The most important first step for any aspiring model hoping to break into the modeling industry is building a modeling portfolio. The concept sounds simple enough, but you may be wondering how to do this process correctly and what steps are required of you. We’ve included step-by-step instructions below on building your modeling portfolio.

First things first, keep in mind that your modeling portfolio is your BEST chance to help you book modeling jobs. It is also your first impression with potential clients and modeling agencies, so building a strong portfolio is extremely important. As such, you’ll want to determine something before you even start your portfolio, as avoiding this step can cost you a lot of time, money, effort, and potential work: decide which areas of modeling your look is best suited for. Be realistic: If you weigh 300 pounds, you’re best suited for commercial and plus-sized modeling; So don’t waste your time taking pictures in swimwear and hoping to become a mainstream bikini model. If you’re not sure about the different types of modeling or what your look is best for, do some research on Google,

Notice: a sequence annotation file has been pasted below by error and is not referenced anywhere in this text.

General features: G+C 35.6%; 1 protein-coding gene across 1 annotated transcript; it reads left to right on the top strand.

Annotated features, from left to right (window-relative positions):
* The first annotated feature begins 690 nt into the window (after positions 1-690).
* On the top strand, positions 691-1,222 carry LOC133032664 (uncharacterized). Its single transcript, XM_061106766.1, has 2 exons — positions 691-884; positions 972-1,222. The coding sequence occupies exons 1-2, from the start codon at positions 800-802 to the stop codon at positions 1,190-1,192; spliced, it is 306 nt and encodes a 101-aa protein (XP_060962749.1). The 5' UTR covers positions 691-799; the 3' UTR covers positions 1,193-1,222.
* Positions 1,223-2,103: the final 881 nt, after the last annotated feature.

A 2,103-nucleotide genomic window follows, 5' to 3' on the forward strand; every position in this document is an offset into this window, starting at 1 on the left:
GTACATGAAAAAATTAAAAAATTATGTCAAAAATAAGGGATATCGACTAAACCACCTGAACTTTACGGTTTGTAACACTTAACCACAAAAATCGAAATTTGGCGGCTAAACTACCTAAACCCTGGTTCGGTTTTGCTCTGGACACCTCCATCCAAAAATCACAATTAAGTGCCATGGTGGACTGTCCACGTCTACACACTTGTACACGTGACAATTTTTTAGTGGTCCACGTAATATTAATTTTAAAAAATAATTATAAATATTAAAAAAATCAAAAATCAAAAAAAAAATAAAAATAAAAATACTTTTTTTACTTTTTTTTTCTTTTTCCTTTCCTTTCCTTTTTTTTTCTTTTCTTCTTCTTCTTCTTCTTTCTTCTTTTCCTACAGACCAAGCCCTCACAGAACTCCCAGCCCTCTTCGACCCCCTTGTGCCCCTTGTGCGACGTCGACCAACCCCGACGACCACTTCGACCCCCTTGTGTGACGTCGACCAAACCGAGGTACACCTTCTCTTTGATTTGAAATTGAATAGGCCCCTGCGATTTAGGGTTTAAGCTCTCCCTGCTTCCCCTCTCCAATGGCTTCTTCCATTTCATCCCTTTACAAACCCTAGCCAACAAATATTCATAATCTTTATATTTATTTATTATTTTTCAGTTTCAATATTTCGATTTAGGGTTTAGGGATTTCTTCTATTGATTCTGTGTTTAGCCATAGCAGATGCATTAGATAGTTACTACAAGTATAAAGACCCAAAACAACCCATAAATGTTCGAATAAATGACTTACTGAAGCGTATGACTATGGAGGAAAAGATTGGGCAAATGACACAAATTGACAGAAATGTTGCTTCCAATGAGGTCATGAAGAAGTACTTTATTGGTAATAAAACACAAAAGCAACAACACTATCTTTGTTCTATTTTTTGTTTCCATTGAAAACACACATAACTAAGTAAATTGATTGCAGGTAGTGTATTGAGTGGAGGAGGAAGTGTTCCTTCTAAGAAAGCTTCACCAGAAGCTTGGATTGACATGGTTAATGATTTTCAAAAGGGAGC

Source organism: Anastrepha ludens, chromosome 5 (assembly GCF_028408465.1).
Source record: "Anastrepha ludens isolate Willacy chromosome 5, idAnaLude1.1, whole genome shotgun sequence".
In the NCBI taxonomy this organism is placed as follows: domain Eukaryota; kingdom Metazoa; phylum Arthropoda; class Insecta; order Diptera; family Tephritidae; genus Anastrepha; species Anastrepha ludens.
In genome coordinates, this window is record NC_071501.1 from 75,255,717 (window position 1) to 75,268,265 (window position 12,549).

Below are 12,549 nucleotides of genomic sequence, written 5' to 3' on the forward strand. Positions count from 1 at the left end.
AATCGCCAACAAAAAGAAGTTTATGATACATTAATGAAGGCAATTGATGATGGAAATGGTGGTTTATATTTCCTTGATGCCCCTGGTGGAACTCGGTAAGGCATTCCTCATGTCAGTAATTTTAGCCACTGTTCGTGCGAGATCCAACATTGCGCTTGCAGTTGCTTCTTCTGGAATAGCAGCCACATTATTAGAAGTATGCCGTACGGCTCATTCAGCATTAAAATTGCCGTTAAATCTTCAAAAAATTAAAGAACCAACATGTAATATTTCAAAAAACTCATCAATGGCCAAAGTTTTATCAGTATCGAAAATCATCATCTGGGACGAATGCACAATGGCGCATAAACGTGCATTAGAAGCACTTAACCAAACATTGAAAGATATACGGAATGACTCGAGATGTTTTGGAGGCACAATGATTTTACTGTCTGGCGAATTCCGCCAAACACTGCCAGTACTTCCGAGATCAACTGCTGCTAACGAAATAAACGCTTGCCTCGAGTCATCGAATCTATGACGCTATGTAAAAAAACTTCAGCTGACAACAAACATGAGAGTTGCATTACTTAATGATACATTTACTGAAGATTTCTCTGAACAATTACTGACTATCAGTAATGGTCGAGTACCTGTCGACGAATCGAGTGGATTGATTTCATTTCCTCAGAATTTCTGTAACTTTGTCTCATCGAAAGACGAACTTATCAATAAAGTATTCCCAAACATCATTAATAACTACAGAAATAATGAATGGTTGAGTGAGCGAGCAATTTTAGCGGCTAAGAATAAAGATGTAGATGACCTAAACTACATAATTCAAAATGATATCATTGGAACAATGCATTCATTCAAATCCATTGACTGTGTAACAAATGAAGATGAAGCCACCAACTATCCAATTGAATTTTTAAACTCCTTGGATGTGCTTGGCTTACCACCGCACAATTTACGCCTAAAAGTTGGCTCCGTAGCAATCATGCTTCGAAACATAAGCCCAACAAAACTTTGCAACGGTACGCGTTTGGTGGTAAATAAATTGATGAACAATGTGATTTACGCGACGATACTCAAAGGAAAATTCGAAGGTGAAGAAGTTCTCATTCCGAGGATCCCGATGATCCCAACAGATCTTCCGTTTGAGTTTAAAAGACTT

Once you’ve determined your target modeling areas, you’ll need to start finding a photographer or several. How many photographers you choose to use to build your portfolio is entirely up to you. What matters here is quality; quantity is just a circumstance. (*Note: This is mostly true for unsigned and freelance models; models who are signed to a modeling agency before building their portfolio usually get a list of approved photographers that their agency can use.)

When looking for a photographer, there are a few things to check off your “mental checklist.” Your first business case is to do your research on each candidate: their credits, their resume, how long they’ve been in the photography business – these are important. In addition, you should write to the photographer and ask about their policy regarding a photo shoot. What are their rates? How many photos do they plan to give you once your shoot is complete? Do they make prints for you, or do they give you the digital files?